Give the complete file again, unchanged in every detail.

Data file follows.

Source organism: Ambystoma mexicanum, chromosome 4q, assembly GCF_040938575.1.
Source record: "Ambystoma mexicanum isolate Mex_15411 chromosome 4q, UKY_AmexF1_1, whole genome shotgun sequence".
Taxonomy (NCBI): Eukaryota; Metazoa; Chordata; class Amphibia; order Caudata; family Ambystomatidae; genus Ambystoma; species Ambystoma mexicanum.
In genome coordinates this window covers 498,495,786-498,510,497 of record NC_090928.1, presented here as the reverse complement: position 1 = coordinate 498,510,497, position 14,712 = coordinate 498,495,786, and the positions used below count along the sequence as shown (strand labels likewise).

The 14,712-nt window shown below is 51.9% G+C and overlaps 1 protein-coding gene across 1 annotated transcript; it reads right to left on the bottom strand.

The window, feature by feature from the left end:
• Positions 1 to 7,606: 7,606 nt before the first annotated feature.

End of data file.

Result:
Source organism: Ambystoma mexicanum, chromosome 4q, assembly GCF_040938575.1.
Source record: "Ambystoma mexicanum isolate Mex_15411 chromosome 4q, UKY_AmexF1_1, whole genome shotgun sequence".
Taxonomy (NCBI): Eukaryota; Metazoa; Chordata; class Amphibia; order Caudata; family Ambystomatidae; genus Ambystoma; species Ambystoma mexicanum.
In genome coordinates this window covers 498,495,786-498,510,497 of record NC_090928.1, presented here as the reverse complement: position 1 = coordinate 498,510,497, position 14,712 = coordinate 498,495,786, and the positions used below count along the sequence as shown (strand labels likewise).

The 14,712-nt window shown below is 51.9% G+C and overlaps 1 protein-coding gene across 1 annotated transcript; it reads right to left on the bottom strand.

The window, feature by feature from the left end:
• Positions 1 to 7,606: 7,606 nt before the first annotated feature.